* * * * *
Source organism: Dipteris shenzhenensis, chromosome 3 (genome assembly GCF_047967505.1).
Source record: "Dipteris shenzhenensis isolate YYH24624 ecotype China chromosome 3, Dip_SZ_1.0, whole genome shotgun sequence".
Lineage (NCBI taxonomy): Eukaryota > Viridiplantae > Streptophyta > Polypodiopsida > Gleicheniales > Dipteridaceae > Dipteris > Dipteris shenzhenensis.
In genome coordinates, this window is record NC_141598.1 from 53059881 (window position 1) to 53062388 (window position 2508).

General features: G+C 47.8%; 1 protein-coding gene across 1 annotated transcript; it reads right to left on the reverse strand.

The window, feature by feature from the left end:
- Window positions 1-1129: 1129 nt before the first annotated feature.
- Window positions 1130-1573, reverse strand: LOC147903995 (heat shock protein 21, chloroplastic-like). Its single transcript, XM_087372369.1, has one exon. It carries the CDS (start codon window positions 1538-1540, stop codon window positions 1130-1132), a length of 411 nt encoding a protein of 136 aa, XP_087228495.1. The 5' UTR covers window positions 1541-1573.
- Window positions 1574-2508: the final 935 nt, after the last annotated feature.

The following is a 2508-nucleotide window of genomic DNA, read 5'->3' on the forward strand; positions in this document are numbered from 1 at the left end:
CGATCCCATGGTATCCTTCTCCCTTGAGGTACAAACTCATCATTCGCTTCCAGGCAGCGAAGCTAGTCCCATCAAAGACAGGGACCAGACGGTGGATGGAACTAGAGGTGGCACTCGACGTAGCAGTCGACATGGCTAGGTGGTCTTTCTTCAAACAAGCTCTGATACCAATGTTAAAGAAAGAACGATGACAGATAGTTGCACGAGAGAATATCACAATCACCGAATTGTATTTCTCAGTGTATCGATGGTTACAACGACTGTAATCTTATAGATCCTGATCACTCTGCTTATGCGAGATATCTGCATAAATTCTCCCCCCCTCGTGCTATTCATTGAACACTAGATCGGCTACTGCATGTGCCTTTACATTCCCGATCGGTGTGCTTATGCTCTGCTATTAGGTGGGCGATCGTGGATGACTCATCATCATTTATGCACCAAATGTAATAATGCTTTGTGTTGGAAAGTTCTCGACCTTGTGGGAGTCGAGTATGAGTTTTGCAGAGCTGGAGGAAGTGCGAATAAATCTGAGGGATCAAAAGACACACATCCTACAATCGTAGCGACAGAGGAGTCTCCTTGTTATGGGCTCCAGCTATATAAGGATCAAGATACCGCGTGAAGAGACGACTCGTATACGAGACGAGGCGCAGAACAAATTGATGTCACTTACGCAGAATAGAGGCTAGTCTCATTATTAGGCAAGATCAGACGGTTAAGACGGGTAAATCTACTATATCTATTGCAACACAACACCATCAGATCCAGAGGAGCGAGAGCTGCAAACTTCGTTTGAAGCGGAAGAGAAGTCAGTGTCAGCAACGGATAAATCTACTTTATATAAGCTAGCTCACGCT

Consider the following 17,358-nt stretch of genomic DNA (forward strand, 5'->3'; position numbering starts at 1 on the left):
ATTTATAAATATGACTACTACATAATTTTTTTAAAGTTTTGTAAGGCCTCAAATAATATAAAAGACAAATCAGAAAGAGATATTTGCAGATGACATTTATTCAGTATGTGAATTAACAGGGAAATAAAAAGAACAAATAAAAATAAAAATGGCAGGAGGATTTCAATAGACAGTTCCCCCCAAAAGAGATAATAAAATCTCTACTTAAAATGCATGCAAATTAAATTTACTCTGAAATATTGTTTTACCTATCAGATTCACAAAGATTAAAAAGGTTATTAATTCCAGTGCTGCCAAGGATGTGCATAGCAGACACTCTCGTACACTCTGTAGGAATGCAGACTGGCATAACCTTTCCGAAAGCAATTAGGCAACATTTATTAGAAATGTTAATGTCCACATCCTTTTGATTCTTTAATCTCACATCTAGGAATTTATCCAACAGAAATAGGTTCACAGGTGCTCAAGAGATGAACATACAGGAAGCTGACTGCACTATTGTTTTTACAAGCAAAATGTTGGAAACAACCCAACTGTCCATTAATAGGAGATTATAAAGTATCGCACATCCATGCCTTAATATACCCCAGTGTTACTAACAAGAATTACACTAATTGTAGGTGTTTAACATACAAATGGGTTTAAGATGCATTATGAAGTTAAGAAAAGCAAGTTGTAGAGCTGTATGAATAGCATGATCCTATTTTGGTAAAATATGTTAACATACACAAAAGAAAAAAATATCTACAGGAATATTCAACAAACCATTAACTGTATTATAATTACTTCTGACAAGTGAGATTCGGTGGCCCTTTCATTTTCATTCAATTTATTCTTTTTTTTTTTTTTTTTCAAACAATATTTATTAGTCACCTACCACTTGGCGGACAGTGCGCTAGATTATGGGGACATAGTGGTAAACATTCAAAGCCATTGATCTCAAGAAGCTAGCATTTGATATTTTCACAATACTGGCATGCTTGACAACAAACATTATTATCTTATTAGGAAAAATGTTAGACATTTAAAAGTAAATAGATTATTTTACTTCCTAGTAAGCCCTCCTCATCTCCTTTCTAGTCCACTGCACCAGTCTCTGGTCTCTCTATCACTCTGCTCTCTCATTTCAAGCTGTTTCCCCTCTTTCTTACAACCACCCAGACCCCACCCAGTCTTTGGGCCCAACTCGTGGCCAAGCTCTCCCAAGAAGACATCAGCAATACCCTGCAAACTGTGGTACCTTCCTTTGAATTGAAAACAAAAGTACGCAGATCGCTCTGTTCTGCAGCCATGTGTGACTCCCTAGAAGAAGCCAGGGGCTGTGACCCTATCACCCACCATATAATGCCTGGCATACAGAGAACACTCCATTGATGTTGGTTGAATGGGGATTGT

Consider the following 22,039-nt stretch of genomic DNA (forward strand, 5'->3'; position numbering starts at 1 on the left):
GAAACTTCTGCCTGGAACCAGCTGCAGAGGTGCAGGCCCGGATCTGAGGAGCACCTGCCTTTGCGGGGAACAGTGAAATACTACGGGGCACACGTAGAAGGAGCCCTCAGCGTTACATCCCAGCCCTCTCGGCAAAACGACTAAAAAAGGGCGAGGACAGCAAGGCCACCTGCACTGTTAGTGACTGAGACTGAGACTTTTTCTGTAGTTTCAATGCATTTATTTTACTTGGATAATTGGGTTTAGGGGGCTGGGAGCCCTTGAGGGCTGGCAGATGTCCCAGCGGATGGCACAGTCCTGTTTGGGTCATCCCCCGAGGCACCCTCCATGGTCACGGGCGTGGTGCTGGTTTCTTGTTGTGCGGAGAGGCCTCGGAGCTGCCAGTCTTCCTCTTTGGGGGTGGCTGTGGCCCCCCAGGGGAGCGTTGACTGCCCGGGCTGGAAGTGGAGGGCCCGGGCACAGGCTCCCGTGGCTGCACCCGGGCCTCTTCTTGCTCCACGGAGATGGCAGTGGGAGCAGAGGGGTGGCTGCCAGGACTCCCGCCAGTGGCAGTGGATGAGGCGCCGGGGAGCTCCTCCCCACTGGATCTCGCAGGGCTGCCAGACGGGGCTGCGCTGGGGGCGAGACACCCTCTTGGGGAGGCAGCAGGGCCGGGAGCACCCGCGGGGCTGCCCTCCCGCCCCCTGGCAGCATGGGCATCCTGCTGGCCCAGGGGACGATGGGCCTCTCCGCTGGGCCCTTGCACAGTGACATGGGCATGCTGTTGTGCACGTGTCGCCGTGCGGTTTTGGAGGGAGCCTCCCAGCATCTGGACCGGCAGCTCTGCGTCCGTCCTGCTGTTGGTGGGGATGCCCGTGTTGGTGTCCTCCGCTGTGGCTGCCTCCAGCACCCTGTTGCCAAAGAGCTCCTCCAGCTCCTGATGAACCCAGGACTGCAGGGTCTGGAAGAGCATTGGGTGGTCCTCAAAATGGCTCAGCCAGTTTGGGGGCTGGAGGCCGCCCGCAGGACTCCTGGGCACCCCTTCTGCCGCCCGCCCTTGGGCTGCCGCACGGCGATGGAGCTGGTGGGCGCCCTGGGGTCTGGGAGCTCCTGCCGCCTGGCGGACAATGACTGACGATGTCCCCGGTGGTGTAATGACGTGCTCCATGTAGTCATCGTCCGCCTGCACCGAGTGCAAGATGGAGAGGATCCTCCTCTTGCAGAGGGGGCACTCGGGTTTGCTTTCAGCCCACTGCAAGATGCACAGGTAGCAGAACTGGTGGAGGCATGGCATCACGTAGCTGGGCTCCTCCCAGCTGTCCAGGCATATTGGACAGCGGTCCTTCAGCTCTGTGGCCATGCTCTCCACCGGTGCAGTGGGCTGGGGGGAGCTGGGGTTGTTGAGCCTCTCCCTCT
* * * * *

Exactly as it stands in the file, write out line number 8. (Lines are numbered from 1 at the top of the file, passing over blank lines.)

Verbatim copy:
- Window positions 1130-1573, reverse strand: LOC147903995 (heat shock protein 21, chloroplastic-like). Its single transcript, XM_087372369.1, has one exon. It carries the CDS (start codon window positions 1538-1540, stop codon window positions 1130-1132), a length of 411 nt encoding a protein of 136 aa, XP_087228495.1. The 5' UTR covers window positions 1541-1573.